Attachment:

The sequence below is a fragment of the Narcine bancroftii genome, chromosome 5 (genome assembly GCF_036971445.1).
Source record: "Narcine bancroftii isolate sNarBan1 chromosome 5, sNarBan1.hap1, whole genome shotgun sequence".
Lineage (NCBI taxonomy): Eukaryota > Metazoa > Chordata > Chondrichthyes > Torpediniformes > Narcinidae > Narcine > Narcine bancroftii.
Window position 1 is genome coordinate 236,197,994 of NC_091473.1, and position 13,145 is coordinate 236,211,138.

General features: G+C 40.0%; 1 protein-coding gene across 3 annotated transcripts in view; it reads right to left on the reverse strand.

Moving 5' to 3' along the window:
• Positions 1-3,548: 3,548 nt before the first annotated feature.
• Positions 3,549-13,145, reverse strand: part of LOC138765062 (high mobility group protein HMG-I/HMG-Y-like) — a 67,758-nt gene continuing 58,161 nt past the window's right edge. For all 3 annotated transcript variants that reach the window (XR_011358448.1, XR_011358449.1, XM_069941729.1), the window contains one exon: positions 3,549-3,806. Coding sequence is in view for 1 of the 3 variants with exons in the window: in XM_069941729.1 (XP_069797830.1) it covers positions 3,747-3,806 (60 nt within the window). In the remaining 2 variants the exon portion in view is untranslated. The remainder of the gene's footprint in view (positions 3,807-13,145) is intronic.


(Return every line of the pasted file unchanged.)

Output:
The sequence below is a fragment of the Narcine bancroftii genome, chromosome 5 (genome assembly GCF_036971445.1).
Source record: "Narcine bancroftii isolate sNarBan1 chromosome 5, sNarBan1.hap1, whole genome shotgun sequence".
Lineage (NCBI taxonomy): Eukaryota > Metazoa > Chordata > Chondrichthyes > Torpediniformes > Narcinidae > Narcine > Narcine bancroftii.
Window position 1 is genome coordinate 236,197,994 of NC_091473.1, and position 13,145 is coordinate 236,211,138.

General features: G+C 40.0%; 1 protein-coding gene across 3 annotated transcripts in view; it reads right to left on the reverse strand.

Moving 5' to 3' along the window:
• Positions 1-3,548: 3,548 nt before the first annotated feature.
• Positions 3,549-13,145, reverse strand: part of LOC138765062 (high mobility group protein HMG-I/HMG-Y-like) — a 67,758-nt gene continuing 58,161 nt past the window's right edge. For all 3 annotated transcript variants that reach the window (XR_011358448.1, XR_011358449.1, XM_069941729.1), the window contains one exon: positions 3,549-3,806. Coding sequence is in view for 1 of the 3 variants with exons in the window: in XM_069941729.1 (XP_069797830.1) it covers positions 3,747-3,806 (60 nt within the window). In the remaining 2 variants the exon portion in view is untranslated. The remainder of the gene's footprint in view (positions 3,807-13,145) is intronic.